A telephonic interview is a standard process for employers to ascertain the right candidate remotely. The candidate is required to prepare for the telephonic interview to succeed in the pre-hiring assessment. There is an authentic protocol followed when both parties engage in a telephonic interview.
The best mechanism of having a verbal chat with a prospective candidate has been made simpler through telephonic interviews. Telephonic interviews provide a way to screen shortlisted candidates before being tasked with personal interviews or appearing face-to-face.
The business world today is geographically distributed. It is impractical to conduct personal interviews for numerous candidates before shortlisting them. Employers prefer telephone interviews to save time and resources. An average of 20-30 mins telephonic interview complements a few days of engagement offline. It is proven to be cost-effective, and it is easy to keep records of voice calls.
From the candidates’ perspective, there are certain norms and practices one has to follow when appearing in telephonic interviews. This article summarises some of the phone interview tips on preparing for interviews. Note that the “interviews” here are regarding the job, employment, or contract. Read ahead to gain tips on how to talk in a telephonic interview.
Before the Phone Interview
From a candidate’s point of view, for a scheduled telephone interview set, you are more likely to be best prepared for the event. However, when you encounter unscheduled telephonic interviews, they are short, yet you have to manage the conversation diplomatically. In that case, you brief yourself, and you are required to confirm your consent for going ahead with the hiring process. You may request to reschedule the interview at a proper time slot convenient to both parties.
You may set a professional voicemail message to help to get back to the calling party. It is the best way to avoid an awkward situation when, for whatever reason, you could not answer the phone.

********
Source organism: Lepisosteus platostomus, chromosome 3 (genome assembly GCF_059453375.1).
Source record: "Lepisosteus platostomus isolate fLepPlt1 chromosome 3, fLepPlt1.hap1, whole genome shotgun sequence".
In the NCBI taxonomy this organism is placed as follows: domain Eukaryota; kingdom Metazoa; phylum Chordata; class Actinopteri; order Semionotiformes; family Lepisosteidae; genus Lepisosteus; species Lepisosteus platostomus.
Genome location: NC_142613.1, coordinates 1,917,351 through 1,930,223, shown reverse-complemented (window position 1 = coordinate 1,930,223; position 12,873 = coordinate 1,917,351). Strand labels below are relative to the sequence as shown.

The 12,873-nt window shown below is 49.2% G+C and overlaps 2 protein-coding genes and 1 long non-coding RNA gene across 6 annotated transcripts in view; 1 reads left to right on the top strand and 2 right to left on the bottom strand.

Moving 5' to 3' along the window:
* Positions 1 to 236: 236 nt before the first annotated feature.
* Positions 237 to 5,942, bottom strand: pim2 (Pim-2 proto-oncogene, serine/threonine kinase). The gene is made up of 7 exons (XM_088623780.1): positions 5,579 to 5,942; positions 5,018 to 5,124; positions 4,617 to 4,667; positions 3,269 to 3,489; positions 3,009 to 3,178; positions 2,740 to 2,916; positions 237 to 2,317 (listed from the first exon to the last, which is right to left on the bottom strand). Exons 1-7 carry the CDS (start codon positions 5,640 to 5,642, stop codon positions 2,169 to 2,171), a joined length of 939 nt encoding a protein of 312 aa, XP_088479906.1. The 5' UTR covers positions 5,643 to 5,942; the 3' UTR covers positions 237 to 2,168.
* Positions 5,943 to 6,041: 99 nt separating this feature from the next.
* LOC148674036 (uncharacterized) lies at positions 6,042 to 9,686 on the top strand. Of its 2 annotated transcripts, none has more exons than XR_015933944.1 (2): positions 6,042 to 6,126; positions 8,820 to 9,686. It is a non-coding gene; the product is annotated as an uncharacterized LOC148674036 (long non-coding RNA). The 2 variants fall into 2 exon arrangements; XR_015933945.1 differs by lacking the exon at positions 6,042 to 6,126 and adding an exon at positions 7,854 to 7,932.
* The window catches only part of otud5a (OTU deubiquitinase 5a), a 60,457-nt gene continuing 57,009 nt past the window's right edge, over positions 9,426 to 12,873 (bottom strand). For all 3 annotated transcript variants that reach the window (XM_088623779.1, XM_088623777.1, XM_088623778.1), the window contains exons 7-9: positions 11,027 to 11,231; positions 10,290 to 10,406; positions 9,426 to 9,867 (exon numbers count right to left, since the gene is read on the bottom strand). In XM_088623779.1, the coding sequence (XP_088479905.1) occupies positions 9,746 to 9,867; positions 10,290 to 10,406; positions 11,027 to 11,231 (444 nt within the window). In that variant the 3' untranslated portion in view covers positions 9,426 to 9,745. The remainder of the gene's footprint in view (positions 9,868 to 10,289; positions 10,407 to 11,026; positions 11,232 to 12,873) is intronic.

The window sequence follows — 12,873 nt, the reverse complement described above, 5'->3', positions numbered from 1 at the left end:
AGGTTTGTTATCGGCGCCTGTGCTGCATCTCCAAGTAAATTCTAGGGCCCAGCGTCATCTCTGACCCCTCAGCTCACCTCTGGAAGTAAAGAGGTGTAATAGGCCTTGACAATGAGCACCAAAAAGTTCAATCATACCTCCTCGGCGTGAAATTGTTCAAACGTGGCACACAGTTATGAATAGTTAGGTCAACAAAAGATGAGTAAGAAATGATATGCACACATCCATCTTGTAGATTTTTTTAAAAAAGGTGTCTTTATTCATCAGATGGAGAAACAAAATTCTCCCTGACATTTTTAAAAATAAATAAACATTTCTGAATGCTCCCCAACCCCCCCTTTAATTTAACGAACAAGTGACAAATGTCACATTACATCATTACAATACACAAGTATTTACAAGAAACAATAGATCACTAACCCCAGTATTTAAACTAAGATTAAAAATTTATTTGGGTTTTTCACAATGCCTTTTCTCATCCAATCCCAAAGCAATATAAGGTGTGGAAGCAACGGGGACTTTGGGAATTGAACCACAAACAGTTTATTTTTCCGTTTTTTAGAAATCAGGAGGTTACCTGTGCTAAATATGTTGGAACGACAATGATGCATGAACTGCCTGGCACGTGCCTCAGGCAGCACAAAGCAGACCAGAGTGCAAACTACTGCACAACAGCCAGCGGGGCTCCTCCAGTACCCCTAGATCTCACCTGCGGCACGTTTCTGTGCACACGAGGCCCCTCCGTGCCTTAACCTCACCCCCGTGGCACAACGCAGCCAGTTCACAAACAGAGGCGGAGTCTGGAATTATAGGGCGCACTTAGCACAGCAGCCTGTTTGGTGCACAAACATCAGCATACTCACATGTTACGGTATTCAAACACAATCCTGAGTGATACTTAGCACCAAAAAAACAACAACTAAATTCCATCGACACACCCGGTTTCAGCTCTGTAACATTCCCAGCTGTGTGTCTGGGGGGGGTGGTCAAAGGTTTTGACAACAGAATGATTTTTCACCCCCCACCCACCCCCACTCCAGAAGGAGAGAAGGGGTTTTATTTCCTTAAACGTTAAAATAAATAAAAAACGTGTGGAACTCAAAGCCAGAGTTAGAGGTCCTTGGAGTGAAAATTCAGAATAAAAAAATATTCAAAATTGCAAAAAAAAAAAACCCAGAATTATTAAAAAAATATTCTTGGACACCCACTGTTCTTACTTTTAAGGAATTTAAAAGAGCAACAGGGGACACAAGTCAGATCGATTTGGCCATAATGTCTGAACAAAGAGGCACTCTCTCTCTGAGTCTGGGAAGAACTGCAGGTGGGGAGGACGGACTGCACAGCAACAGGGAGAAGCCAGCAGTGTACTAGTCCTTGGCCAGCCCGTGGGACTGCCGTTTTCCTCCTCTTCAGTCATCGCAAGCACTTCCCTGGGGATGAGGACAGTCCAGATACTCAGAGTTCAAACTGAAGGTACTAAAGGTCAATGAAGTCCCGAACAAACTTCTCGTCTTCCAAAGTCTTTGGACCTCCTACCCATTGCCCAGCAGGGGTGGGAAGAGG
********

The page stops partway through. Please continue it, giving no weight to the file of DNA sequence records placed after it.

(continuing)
Prepare a cosy and noise-free atmosphere that can help the interview to go uninterrupted.
Perform enough homework on the subject; research the employer, business line, and about the interviewer(s). Review the job description, the role and responsibility, and what the employer expects.
Prepare a list of queries related to the job position, the company, and duties you will be asking frankly during the interview.
Keep the latest résumé handy for reference. Note that this is the résumé you had submitted, and the interviewer will be referring to it. Also, keep a notepad, a pen, or a pencil ready to take notes. You can prepare a quick checklist. Avoid taking notes on your computer or other electronic devices. The key clicks or tapping noise may annoy the interviewing party. It is advised to keep your computer away to avoid any disturbance.
If the call is expected on a landline, you should turn off or set your mobile on flight mode; if the interview call is expected on a cell phone, you should keep the mobile fully charged and pick no calls from other contacts.
Be aware of the dialect and the accent used in the region the interviewer belongs to; if new, get accustomed to the style they usually speak in. This will help you gain confidence when conversing with the interviewer in a familiar tone.
If you haven’t talked for a long time, it’s a good idea to do some voice exercises.
After you know what time is the slot for the telephone interview, you can plan for the call well in advance.
During the Phone Interview
This section illustrates prominent tips on how to talk in a telephonic interview:
The caller may ring at any moment during the scheduled interview time.
- It is wise to pick the phone in time. Avoid prolonged ringing or intolerable delay in answering the phone. Make sure you answer the phone.